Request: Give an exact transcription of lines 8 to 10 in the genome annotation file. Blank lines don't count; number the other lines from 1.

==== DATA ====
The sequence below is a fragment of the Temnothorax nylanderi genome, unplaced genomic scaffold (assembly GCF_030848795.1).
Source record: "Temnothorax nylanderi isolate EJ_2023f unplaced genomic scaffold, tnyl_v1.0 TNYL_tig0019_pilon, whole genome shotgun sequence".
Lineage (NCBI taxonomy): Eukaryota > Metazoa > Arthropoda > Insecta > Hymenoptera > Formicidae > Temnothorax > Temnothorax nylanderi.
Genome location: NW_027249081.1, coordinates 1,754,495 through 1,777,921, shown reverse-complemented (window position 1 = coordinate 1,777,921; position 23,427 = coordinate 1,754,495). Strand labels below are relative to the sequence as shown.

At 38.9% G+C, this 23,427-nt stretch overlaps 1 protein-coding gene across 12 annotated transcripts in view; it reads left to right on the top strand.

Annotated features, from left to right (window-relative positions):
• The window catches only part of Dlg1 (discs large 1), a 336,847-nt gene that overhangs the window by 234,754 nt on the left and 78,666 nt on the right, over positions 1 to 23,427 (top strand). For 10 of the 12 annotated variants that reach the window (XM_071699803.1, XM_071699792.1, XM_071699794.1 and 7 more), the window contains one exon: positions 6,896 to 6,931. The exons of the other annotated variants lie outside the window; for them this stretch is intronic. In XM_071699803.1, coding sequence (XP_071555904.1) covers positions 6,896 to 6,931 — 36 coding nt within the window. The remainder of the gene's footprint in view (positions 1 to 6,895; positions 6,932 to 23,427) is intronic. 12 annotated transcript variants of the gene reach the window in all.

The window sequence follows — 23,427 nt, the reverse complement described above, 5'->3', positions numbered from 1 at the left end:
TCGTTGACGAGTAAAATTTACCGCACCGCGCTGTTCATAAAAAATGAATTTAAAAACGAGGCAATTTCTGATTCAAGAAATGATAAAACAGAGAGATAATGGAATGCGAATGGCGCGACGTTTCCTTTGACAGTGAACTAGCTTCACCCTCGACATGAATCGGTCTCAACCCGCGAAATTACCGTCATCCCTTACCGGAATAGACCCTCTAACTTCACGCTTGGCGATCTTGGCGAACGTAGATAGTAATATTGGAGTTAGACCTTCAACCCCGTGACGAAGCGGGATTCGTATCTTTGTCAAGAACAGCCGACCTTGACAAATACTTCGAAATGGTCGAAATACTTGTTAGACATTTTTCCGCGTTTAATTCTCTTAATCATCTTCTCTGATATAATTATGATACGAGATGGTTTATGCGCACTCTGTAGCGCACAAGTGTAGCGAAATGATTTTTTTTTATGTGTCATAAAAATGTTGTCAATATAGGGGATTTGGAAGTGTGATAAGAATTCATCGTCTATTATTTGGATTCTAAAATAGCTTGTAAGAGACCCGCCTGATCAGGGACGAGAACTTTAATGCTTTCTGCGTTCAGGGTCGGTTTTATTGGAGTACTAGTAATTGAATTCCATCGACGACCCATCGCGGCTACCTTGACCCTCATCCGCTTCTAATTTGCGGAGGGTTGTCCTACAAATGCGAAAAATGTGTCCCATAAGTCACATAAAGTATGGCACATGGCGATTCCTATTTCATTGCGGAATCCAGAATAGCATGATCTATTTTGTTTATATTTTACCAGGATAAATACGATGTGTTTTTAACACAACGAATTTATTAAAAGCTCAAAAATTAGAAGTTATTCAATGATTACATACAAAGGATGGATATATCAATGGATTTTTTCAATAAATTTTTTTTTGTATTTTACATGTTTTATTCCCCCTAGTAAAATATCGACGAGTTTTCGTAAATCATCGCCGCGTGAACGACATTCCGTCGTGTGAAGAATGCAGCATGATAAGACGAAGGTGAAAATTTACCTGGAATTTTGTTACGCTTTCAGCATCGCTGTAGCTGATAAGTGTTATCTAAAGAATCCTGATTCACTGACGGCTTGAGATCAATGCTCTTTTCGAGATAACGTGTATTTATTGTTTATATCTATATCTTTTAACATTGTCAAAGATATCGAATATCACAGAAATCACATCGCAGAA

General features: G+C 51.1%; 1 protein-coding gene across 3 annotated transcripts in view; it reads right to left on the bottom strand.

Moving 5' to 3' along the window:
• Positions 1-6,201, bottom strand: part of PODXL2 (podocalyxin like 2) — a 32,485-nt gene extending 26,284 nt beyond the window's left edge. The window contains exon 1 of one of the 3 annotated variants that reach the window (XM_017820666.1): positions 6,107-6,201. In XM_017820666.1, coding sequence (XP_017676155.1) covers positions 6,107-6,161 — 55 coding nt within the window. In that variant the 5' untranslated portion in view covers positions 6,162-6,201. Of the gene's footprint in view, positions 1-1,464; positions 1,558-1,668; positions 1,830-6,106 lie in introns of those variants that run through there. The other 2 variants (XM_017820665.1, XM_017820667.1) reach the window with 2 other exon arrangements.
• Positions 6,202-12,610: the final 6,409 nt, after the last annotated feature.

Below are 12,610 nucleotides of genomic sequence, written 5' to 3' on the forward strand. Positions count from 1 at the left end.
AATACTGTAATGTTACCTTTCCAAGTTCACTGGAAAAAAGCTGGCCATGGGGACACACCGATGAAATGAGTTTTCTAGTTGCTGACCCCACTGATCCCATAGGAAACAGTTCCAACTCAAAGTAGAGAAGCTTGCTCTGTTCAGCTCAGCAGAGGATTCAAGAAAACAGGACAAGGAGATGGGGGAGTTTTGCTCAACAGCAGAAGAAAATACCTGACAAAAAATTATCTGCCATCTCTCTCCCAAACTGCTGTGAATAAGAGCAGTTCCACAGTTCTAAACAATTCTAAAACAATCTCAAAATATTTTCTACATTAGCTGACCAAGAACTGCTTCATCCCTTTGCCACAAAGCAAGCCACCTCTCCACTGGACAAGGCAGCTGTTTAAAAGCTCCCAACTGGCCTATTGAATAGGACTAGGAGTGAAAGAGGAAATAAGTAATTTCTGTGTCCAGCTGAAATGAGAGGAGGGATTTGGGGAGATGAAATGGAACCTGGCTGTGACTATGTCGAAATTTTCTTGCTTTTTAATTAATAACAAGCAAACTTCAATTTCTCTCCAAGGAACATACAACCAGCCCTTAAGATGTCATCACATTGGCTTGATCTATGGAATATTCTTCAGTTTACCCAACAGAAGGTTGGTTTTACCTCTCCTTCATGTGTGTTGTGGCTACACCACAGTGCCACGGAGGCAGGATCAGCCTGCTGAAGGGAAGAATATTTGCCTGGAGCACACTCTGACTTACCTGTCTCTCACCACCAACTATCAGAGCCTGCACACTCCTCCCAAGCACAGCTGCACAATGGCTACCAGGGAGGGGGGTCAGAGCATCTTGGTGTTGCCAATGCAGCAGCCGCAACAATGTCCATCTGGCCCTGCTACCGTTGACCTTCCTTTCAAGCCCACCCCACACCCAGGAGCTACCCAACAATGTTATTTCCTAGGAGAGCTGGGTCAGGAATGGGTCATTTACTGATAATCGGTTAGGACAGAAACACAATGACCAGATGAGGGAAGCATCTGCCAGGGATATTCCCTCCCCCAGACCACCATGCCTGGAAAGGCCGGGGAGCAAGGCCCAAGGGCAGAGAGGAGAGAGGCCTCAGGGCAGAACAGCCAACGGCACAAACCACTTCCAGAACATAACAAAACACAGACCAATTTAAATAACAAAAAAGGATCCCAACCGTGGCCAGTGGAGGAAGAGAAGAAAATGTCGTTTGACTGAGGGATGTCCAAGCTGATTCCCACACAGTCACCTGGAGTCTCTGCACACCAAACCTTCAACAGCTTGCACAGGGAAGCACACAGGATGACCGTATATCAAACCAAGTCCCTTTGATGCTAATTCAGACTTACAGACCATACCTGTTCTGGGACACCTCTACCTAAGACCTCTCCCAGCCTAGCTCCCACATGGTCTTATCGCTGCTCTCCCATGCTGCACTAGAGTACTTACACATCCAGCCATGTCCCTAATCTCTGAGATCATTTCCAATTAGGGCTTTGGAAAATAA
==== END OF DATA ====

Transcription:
The window sequence follows — 23,427 nt, the reverse complement described above, 5'->3', positions numbered from 1 at the left end:
TCGTTGACGAGTAAAATTTACCGCACCGCGCTGTTCATAAAAAATGAATTTAAAAACGAGGCAATTTCTGATTCAAGAAATGATAAAACAGAGAGATAATGGAATGCGAATGGCGCGACGTTTCCTTTGACAGTGAACTAGCTTCACCCTCGACATGAATCGGTCTCAACCCGCGAAATTACCGTCATCCCTTACCGGAATAGACCCTCTAACTTCACGCTTGGCGATCTTGGCGAACGTAGATAGTAATATTGGAGTTAGACCTTCAACCCCGTGACGAAGCGGGATTCGTATCTTTGTCAAGAACAGCCGACCTTGACAAATACTTCGAAATGGTCGAAATACTTGTTAGACATTTTTCCGCGTTTAATTCTCTTAATCATCTTCTCTGATATAATTATGATACGAGATGGTTTATGCGCACTCTGTAGCGCACAAGTGTAGCGAAATGATTTTTTTTTATGTGTCATAAAAATGTTGTCAATATAGGGGATTTGGAAGTGTGATAAGAATTCATCGTCTATTATTTGGATTCTAAAATAGCTTGTAAGAGACCCGCCTGATCAGGGACGAGAACTTTAATGCTTTCTGCGTTCAGGGTCGGTTTTATTGGAGTACTAGTAATTGAATTCCATCGACGACCCATCGCGGCTACCTTGACCCTCATCCGCTTCTAATTTGCGGAGGGTTGTCCTACAAATGCGAAAAATGTGTCCCATAAGTCACATAAAGTATGGCACATGGCGATTCCTATTTCATTGCGGAATCCAGAATAGCATGATCTATTTTGTTTATATTTTACCAGGATAAATACGATGTGTTTTTAACACAACGAATTTATTAAAAGCTCAAAAATTAGAAGTTATTCAATGATTACATACAAAGGATGGATATATCAATGGATTTTTTCAATAAATTTTTTTTTGTATTTTACATGTTTTATTCCCCCTAGTAAAATATCGACGAGTTTTCGTAAATCATCGCCGCGTGAACGACATTCCGTCGTGTGAAGAATGCAGCATGATAAGACGAAGGTGAAAATTTACCTGGAATTTTGTTACGCTTTCAGCATCGCTGTAGCTGATAAGTGTTATCTAAAGAATCCTGATTCACTGACGGCTTGAGATCAATGCTCTTTTCGAGATAACGTGTATTTATTGTTTATATCTATATCTTTTAACATTGTCAAAGATATCGAATATCACAGAAATCACATCGCAGAA

General features: G+C 51.1%; 1 protein-coding gene across 3 annotated transcripts in view; it reads right to left on the bottom strand.